This study explores narratives of Jews converting to Christianity in the first seven Christian centuries to ask how and why "conversion" becomes a distinctive way of understanding religious identities and boundaries, for ancients and for modern scholars. Engaging with a variety of literary and social genres—law, hagiography, history, dialogues, sermons, and letters—this book argues that particular shifts in the way the human person came to be defined—in terms of the will, the self, and the very notion of "identity"—made possible something called "religion" as a discrete and bounded category, maintained and policed through narratives of conversion. In the context of a Christian Roman empire, the conversion of Jews became a paradigmatic site for imagining these new ways of being.

The Life of Thecla: Apocryphal Expansion in the Fifth Century

In the late fifth century, an anonymous man of letters working at the shrine of Hagia Thekla wrote a two-volume work dedicated to Saint Thecla, the legendary companion of Saint Paul: the Life and Miracles of Thecla. In this translation and introduction to the Life, I outline the literary contours of this peculiar expansion of the much more famous Acts of Thecla as a window into how Christian apocryphal texts continued to be read and reimagined in late antiquity. This volume is scheduled to appear in the Early Christian Apocrypha series of the North American Society for the Study of Christian Apocryphal Literature.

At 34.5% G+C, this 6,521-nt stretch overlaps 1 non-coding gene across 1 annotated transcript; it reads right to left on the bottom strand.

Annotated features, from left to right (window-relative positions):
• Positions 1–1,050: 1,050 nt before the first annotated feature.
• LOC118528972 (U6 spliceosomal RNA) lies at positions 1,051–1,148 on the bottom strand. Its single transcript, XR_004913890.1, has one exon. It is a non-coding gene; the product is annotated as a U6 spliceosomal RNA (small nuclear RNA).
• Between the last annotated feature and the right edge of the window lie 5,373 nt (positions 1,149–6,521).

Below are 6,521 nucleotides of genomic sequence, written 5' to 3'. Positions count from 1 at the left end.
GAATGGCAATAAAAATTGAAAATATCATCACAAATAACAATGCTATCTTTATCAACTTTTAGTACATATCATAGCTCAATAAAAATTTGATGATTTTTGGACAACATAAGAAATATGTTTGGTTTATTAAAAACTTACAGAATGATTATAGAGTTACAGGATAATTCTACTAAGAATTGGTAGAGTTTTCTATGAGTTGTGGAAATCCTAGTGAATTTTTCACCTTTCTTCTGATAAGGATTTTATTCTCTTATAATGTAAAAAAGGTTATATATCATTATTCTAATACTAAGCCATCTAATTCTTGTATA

Elements: Religion in Late Antiquity (editor)

This series from Cambridge University Press takes a holistic and comparative approach to what is typically categorized as “religion” in roughly 100-800 C.E. throughout the Mediterranean and Near East.  Individual volumes, ca. 20,000 – 30,000 words in length, will address one of three major categories of topics: Frameworks (modern and ancient); Sources (texts, objects, and spaces); and People (authorities and outsiders). They will serve as points of entry on an array of topics for students and scholars of late ancient religious worlds at all levels. Ideally, they will also advance the higher-order questions and debates that have emerged from the broadening of horizons in the study of late antiquity in recent years. Volumes will aim to identify the particular themes that characterize religion in late antiquity and will often cross traditional disciplinary lines. The series will, thus, be composed of contributions from classical studies, Early Christianity, Judaism, and Islam, among other fields. Collaborative volumes by scholars who work in different fields are therefore especially encouraged. Published online and available as print-on-demand paperbacks, the series can accommodate graphic elements such as images, charts, and tables.